September 12th, 2011
08:42 PM ET

N.C. House votes to put constitutional same-sex marriage ban on ballot

[Updated at 8:42 p.m. ET] The North Carolina House voted Monday to put on the 2012 ballot a constitutional amendment that would ban same-sex marriage in the state, a spokesman for the House speaker said.

The bill, which the House approved 76-41, now goes to the Senate. Three-fifths of the House's 120 members - 72 - were required for the bill to pass.

If the measure passes in the entire Legislature and is approved by voters during the primary in May, North Carolina would become the final state in the Southeast to add a constitutional amendment regarding same-sex marriage.

"This amendment pushes the power away from us and pushes the decision to the people of North Carolina," state Rep. Dale Folwell, a Republican from Winston-Salem and the speaker pro tem, said.

Proponents of the measure said they felt it was important that the amendment be added so that it would protect the state's policy on gay marriage. North Carolina currently has a ban on same-sex marriage, but legislators are seeking to protect that ban by chiseling it into their constitution.

The bill came to the House floor Monday after a House committee passed it by a voice vote earlier in the day. Many Democrats who opposed the measure argued that Republicans, who are in the majority in the Legislature for the first time in 140 years, were trying to push the amendment through quickly without allowing for a real debate or public comment. Republicans argued that the content of the proposed amendment has long been known, even if the specific wording was not.

During debate on the House floor, Rep. Susan Fisher, a Democrat from Asheville, questioned why legislators were asking for such swift movement on the issue.

"I think it's somewhat ironic that we would be asked to debate or have this bill in front of us for immediate consideration," she said. "I don't think you ever consider an amendment to the state constitution immediately, yet here we are."

Jordan Shaw, communications director for North Carolina House Speaker Thom Tillis, told CNN that he did not believe there was a requirement to have a public debate on the issue.

"But I would point out the very nature of this measure would be for the people to vote on it," he said. "It is hard to have a more democratic process than to put it up to the voters."

The amendment would add the following language to the constitution:

"Marriage between one man and one woman is the only domestic legal union that shall be valid or recognized in this state. This section does not prohibit a private party from entering into contracts with another private party; nor does this section prohibit courts from adjudicating the rights of private parties pursuant to such contracts."

Fisher argued that regardless of the semantics and arguments about the proposed amendment, she felt there were large problems with it overall.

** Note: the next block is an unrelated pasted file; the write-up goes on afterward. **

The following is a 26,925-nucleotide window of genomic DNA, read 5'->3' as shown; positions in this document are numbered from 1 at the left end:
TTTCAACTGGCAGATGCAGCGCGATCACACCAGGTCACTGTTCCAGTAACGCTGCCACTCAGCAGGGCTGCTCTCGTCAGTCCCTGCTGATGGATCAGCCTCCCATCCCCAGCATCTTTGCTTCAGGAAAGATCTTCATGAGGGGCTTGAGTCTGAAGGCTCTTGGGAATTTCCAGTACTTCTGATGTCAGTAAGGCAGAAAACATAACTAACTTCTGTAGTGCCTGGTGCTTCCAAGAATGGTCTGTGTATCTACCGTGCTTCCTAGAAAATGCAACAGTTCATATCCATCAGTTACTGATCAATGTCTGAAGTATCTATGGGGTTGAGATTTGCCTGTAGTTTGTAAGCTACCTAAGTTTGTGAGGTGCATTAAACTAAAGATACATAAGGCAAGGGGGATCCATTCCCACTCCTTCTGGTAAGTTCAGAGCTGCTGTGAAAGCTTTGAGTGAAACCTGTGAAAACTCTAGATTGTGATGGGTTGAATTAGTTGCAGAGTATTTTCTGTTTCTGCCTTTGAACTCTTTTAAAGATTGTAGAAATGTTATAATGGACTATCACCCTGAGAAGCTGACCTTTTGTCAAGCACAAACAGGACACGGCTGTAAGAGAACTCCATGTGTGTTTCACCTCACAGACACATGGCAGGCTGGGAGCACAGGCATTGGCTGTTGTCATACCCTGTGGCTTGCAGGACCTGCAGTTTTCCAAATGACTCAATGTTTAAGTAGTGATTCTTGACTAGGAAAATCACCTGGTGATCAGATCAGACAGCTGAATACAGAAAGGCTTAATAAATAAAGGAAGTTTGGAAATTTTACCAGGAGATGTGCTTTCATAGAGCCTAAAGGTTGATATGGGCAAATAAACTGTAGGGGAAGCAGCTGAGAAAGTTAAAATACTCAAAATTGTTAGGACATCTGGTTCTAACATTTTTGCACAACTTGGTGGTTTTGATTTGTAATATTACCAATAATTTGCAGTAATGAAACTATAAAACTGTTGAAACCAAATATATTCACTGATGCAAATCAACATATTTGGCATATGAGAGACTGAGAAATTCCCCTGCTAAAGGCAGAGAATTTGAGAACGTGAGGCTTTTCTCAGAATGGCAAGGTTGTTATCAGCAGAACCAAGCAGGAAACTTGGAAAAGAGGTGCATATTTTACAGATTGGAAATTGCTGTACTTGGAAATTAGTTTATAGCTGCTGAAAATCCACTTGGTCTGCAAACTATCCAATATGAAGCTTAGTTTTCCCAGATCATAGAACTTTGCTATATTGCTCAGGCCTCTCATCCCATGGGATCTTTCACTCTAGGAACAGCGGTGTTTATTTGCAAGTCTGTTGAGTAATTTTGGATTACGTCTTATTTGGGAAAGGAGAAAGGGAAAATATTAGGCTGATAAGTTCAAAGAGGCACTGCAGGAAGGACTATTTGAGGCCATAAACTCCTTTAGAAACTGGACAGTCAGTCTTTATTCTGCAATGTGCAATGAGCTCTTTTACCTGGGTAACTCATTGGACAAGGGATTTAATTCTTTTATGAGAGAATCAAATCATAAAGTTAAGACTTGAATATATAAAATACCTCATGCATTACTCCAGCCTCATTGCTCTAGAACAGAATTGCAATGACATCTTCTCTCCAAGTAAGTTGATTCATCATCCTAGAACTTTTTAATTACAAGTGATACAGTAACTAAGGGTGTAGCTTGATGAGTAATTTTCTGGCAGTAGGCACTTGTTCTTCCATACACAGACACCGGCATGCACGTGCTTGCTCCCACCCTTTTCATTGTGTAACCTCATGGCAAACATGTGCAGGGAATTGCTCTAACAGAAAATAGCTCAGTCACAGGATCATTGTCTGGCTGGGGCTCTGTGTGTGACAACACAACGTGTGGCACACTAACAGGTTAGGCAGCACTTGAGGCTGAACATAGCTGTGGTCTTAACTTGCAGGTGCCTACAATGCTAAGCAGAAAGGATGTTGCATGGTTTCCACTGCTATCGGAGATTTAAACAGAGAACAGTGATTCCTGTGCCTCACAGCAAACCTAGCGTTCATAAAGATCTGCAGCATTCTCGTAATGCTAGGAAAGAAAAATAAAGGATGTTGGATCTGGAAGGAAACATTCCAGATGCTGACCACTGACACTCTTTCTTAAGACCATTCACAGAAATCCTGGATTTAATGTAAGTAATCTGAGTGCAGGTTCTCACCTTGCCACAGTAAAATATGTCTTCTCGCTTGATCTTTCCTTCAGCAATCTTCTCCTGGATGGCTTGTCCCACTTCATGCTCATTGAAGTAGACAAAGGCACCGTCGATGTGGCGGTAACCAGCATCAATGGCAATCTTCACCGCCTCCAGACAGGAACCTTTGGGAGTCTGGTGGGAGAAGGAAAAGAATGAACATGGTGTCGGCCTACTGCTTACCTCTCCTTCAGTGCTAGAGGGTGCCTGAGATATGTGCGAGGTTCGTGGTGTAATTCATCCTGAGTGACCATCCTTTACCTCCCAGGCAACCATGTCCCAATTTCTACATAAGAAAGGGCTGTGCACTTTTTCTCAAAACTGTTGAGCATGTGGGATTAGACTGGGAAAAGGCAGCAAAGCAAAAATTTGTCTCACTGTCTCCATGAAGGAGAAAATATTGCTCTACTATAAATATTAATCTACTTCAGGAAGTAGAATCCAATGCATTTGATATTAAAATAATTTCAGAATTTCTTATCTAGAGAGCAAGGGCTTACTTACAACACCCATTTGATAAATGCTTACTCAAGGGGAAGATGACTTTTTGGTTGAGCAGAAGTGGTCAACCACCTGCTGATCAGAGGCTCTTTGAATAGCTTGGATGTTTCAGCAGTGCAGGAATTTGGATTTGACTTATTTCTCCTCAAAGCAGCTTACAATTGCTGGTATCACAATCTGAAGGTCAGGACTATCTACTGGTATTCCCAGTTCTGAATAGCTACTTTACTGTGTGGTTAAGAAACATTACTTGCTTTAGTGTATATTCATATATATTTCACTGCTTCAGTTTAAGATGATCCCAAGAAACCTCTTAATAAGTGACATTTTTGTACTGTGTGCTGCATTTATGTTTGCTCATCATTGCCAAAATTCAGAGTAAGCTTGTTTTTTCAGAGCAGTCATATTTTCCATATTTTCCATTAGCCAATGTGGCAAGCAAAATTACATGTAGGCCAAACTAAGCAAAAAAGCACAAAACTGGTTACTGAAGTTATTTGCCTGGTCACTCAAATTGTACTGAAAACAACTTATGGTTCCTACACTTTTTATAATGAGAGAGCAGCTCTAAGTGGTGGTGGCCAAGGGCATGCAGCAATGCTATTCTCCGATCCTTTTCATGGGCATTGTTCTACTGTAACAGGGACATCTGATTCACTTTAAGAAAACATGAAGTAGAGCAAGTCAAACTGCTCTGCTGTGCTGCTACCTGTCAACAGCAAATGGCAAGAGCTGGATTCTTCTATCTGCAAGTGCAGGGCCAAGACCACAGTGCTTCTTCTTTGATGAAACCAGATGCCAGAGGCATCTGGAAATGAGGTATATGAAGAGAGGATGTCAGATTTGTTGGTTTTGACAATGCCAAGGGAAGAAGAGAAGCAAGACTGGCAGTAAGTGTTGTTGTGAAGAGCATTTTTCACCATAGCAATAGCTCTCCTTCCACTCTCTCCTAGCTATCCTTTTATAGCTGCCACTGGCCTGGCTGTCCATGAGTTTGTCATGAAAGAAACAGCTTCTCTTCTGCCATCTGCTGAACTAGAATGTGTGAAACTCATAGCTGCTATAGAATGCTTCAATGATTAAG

"What happens with this amendment is once again we seek to marginalize a group of individuals who only want equality and the same basic rights afforded to every citizen of this state," she said.

She questioned why some legislators insist on repeating what she described as bad lessons from their state's history.

"I remember a recent session where we went to great lengths, and necessary ones I believe, to issue an apology to African-American citizens for injustices," she said. "What I think is about to happen here is another instance where in the not-too- distant future we will be apologizing again for unfair and harmful discriminatory practices."

Fisher urged her colleagues to make North Carolina "the first of the Southern states to appropriately say, 'No this goes too far."

"Show the compassion and the ability to listen that was asked of us earlier today in our opening prayer and say no to this horrible step backward for North Carolina," she said.

Folwell, the speaker pro tem, argued the push for the bill was not about politics or opinions but about the power of the people.

"We're asking something currently in the statute book and allowing (North Carolina voters) to put it in (the state's constitution)."

Folwell argued that the amendment is not about defining relationships or even discussing what qualifies as a relationship.

"This vote today is about the relationship you have with the people who put you here," he said.

Folwell said the vote comes down to simply allowing the people to have control of their own constitution.

"Today, history is going to talk about the strength, the strength of this chamber, to realize that some decisions are simply bigger than we are and they belong to the people of North Carolina," he said.

After the measure passed a House committee earlier Monday, Democrats argued Republicans were sneakily trying to ram the bill through the Legislature.

North Carolina Rep. Joe Hackney, a Democrat, said he only received a copy of the bill right before the committee meeting. The bill has words that "carry great meaning," he said, yet there has been no debate or opportunity for public comment.

"This is no way to conduct constitutional business for the state of North Carolina," he said, saying such a serious issue deserved a fair hearing.

"It is not worthy of this Legislature," he said of the bill in its current form.

House Majority Leader Rep. Paul Stam, a Republican, told committee members he felt it was imperative they move to adopt the amendment.